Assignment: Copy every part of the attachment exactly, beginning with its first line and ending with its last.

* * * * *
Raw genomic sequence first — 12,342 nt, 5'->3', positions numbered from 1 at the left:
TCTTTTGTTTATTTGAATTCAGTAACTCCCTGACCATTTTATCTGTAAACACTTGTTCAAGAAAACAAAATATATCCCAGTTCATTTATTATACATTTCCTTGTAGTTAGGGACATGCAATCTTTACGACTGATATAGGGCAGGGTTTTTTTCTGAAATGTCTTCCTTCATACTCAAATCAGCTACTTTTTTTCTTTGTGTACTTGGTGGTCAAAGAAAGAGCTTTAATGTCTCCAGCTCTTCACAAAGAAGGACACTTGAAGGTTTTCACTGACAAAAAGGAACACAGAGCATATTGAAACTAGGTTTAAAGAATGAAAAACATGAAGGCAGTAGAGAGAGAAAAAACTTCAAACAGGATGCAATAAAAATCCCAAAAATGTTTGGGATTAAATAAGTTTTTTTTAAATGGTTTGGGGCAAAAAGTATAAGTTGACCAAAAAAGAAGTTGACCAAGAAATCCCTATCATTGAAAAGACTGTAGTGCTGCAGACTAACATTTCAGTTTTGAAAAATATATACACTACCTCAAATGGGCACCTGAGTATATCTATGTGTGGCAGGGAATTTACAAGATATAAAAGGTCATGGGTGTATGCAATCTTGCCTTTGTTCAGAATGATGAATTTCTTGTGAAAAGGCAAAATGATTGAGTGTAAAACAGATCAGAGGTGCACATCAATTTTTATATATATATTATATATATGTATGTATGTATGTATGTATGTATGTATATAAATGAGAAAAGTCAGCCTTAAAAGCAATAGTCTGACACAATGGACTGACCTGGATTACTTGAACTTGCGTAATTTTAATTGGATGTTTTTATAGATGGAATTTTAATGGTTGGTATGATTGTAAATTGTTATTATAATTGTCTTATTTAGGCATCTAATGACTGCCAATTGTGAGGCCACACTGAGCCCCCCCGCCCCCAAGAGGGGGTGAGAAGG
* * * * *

Raw genomic sequence first — 12,342 nt, 5'->3', positions numbered from 1 at the left:
TCTTTTGTTTATTTGAATTCAGTAACTCCCTGACCATTTTATCTGTAAACACTTGTTCAAGAAAACAAAATATATCCCAGTTCATTTATTATACATTTCCTTGTAGTTAGGGACATGCAATCTTTACGACTGATATAGGGCAGGGTTTTTTTCTGAAATGTCTTCCTTCATACTCAAATCAGCTACTTTTTTTCTTTGTGTACTTGGTGGTCAAAGAAAGAGCTTTAATGTCTCCAGCTCTTCACAAAGAAGGACACTTGAAGGTTTTCACTGACAAAAAGGAACACAGAGCATATTGAAACTAGGTTTAAAGAATGAAAAACATGAAGGCAGTAGAGAGAGAAAAAACTTCAAACAGGATGCAATAAAAATCCCAAAAATGTTTGGGATTAAATAAGTTTTTTTTAAATGGTTTGGGGCAAAAAGTATAAGTTGACCAAAAAAGAAGTTGACCAAGAAATCCCTATCATTGAAAAGACTGTAGTGCTGCAGACTAACATTTCAGTTTTGAAAAATATATACACTACCTCAAATGGGCACCTGAGTATATCTATGTGTGGCAGGGAATTTACAAGATATAAAAGGTCATGGGTGTATGCAATCTTGCCTTTGTTCAGAATGATGAATTTCTTGTGAAAAGGCAAAATGATTGAGTGTAAAACAGATCAGAGGTGCACATCAATTTTTATATATATATTATATATATGTATGTATGTATGTATGTATGTATGTATATAAATGAGAAAAGTCAGCCTTAAAAGCAATAGTCTGACACAATGGACTGACCTGGATTACTTGAACTTGCGTAATTTTAATTGGATGTTTTTATAGATGGAATTTTAATGGTTGGTATGATTGTAAATTGTTATTATAATTGTCTTATTTAGGCATCTAATGACTGCCAATTGTGAGGCCACACTGAGCCCCCCCGCCCCCAAGAGGGGGTGAGAAGG